In today’s Obs…

In today’s Observer, Peter Preston describes Yavuz Baydar as a; “good and respected Turkish columnist”. He goes on to quote Baydar’s words in Today’s Zaman ; “There are 16 journalists in jail in Great Britain, under arrest pending trial in the so-called hacking scandal.  What?  There are, of course, none at all.  Perhaps it’s natural for a journalist operating in Turkey to make the assumption that journalists arrested by the police would languish in jail until tried; natural, but hardly professional to fail to factcheck the central detail underpinning one’s argument.  Yet considering that Baydar wants to contextualise Turkey’s jailing of journalists, i.e. to argue that it’s pretty much as bad in the UK as it is in Turkey, his failure to check his central non-fact is all the more striking.   What’s much worse, though, is Preston’s forgiving of the insidious non-error as ‘an honest mistake’  and his conclusion that if even Turkish journalists are worried about the UK then we should  be careful how we treat those caught up in the hacking business.  Peter, if you go to Turkey you’ll find that there really are many journalists in jail for opposing the establishment (not simply always the Government); notably but not exclusively Kurds. And you’ll find that some Istanbul-based journalists are very keen to ‘contextualise’ the problem, too. You may wish to check out a friends bona fides before giving him the benefit of the doubt.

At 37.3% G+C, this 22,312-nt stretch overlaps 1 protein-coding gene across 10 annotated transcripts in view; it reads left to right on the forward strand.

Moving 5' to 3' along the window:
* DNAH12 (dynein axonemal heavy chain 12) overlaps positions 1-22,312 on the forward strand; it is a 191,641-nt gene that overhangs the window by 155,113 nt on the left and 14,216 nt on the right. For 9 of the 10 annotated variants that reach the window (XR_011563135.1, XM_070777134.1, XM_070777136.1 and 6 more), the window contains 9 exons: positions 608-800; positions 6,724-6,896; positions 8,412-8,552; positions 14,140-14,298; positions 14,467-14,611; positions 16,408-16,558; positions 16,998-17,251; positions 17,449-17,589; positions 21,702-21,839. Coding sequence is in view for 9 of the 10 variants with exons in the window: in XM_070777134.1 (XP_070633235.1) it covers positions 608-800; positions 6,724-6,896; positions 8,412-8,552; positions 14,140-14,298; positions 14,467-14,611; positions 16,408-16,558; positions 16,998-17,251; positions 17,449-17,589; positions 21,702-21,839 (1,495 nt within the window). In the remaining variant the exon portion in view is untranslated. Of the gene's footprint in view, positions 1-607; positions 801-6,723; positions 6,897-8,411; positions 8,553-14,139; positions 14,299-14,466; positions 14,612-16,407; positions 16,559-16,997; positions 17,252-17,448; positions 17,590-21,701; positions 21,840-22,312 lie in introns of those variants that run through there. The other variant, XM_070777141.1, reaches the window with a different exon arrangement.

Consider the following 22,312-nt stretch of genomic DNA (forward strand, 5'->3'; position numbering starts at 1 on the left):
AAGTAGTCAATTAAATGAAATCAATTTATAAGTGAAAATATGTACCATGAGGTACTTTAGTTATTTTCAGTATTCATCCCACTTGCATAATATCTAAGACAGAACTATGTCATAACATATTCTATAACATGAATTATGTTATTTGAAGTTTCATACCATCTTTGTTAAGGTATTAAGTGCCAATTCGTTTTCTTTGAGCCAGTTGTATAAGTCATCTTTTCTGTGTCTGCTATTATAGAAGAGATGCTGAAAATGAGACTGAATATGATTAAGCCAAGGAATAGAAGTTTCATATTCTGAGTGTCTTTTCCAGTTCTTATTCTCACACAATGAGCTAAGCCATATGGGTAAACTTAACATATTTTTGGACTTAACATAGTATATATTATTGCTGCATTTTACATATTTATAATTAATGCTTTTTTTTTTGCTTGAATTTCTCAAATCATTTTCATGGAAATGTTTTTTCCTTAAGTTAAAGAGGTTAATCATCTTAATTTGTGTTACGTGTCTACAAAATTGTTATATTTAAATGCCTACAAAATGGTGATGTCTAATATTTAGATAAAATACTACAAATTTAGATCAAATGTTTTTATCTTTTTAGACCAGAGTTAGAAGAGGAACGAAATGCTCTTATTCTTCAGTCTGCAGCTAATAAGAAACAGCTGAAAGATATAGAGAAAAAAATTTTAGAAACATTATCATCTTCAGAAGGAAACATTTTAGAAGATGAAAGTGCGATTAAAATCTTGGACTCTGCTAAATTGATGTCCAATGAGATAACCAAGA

Congo Fire Sale 4

I’m sending the shell company findings to the Serious Fraud Office.



Congo Fire Sale 3